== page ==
Brahmanas

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Related to Brahmana: Brahmin, Aranyaka
The following article is from The Great Soviet Encyclopedia (1979). It might be outdated or ideologically biased.

Brahmanas

 

ancient Indian sacred tracts forming part of Vedic literature. The texts of the Brahmanas were created approximately from the eighth to sixth centuries B. C. and are the very earliest examples of ancient Indian prose. The Brahmanas reflected the pretensions of the Indian priesthood (the brahmins) to a ruling position in society; sacrificial offerings are regarded in the texts as the foundation and meaning of life, and the priests are regarded as “living gods.” The Brahmanas contain myths, traditions, detailed descriptions of ritual, and information on the social and cultural history of ancient India. The language of the Brahmanas is terse and dry, but certain legends, tales, and parables have artistic value or contain a philosophical generalization. In the vast literature of the Brahmanas, the Shatapatha Brahmana is the most esteemed.

REFERENCES

Winternitz, M. A History of Indian Literature, 2nd ed., vol. 1, part 1. Calcutta, 1959.
Oldenberg, H. Zur Geschichte der altindischen Prosa. Berlin, 1917.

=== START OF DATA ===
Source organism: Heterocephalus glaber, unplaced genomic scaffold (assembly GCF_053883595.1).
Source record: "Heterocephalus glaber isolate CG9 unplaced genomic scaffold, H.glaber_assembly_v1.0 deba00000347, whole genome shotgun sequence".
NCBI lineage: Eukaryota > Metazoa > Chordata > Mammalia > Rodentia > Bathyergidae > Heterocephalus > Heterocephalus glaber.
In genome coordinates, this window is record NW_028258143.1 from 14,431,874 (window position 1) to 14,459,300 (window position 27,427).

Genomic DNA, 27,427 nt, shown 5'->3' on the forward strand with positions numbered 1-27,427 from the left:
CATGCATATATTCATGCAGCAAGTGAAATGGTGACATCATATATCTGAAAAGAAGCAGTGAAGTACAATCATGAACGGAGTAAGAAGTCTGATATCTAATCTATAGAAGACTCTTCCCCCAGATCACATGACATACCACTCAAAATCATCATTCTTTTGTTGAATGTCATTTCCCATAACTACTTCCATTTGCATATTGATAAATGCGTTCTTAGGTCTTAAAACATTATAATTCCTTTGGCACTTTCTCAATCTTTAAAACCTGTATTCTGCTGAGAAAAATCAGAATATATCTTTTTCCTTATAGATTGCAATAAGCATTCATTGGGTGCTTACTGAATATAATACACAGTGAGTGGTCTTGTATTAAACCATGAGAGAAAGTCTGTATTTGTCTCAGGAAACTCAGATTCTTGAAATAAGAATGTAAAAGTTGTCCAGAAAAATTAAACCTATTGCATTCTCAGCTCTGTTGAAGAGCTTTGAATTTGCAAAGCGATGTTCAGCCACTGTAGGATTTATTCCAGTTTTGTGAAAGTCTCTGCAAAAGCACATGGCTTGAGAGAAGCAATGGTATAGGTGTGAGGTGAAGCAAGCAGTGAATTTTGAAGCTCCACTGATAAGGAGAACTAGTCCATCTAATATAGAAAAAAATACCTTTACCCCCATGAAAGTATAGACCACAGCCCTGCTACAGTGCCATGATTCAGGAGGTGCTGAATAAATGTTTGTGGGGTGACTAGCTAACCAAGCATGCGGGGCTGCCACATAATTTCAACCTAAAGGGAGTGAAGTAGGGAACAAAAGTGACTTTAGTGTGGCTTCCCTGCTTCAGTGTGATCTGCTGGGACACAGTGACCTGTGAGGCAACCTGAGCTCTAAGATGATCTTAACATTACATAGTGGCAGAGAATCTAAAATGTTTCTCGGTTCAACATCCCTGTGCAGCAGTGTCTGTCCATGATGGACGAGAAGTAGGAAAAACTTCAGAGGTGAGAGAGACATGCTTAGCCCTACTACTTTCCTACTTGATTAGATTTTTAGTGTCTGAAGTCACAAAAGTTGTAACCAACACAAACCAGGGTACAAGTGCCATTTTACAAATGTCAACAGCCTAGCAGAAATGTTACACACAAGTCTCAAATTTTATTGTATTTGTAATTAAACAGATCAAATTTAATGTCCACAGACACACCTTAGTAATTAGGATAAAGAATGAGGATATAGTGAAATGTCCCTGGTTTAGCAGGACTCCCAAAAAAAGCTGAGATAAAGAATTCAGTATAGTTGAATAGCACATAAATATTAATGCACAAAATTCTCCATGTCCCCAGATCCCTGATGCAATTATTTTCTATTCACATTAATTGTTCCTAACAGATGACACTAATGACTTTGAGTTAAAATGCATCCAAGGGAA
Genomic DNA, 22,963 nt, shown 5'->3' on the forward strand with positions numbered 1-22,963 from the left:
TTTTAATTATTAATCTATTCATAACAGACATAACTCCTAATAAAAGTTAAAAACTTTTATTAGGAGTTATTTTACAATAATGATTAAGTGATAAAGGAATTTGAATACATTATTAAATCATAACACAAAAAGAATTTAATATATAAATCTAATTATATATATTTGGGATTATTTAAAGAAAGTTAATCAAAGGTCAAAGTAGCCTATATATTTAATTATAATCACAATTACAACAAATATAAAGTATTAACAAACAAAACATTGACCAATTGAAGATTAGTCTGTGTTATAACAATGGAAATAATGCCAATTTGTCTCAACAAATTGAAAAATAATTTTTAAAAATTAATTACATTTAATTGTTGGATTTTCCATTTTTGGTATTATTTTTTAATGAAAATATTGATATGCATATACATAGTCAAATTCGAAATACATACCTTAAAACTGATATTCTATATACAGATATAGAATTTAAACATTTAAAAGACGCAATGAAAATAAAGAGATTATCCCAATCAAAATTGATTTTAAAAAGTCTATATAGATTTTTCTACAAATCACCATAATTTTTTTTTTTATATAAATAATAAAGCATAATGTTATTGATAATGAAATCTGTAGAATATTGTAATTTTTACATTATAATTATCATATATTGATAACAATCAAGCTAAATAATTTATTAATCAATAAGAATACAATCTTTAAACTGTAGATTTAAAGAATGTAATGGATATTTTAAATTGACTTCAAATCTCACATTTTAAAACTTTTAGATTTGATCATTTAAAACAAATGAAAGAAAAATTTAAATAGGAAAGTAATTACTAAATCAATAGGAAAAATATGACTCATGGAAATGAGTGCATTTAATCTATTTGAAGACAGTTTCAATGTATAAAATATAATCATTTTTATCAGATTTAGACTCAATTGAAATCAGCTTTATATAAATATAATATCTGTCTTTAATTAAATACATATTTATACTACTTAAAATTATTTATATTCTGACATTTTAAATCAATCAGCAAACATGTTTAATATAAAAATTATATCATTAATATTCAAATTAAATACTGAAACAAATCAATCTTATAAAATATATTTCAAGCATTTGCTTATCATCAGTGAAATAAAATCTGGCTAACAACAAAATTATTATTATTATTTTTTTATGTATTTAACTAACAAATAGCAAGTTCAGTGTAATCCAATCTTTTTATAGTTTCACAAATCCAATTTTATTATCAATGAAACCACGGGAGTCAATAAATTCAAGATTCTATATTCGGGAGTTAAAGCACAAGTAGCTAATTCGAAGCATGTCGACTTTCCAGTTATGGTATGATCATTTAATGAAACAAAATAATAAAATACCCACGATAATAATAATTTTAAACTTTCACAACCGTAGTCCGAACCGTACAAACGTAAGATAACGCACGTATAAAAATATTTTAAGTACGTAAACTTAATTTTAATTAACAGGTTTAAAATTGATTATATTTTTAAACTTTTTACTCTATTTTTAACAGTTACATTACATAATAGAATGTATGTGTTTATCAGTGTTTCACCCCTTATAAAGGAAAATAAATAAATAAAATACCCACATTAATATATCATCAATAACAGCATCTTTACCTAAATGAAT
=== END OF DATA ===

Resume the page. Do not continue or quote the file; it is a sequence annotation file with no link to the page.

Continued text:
Rau, W. Staat und Gesellschaft im alten Indien. Wiesbaden, 1957.

P. A. GRINTSER

The Great Soviet Encyclopedia, 3rd Edition (1970-1979). © 2010 The Gale Group, Inc. All rights reserved.
References in periodicals archive ?
Late in his career, Girard turned his attention to just this question in a series of lectures on the Vedic Brahmanas (Sacrifice, tr.
The Brahmanas belong to the period 900-700 BC, when the sacred hymns were gathered into Samhitas ("collections").
According to Nilakantha, a spiritual-minded sudra is also a vaidehika, achieving salvation after progressive rebirths as a vaisya, a ksatriya and a brahmana.
The only major Indological works of Oertel not included are his edition and annotated translation of the Jaiminiya Upanisad Brahmana (JAOS 16 [1894]: 79-260), his Syntax of Cases in the Narrative and Descriptive Prose of the Brahmanas (Heidelberg, 1926), and a lesser-known study entitled Zur indischen Apologetik (Stuttgart, 1930).
contends, efforts, often insidious, by the brahmana authors to define and strengthen their own social position.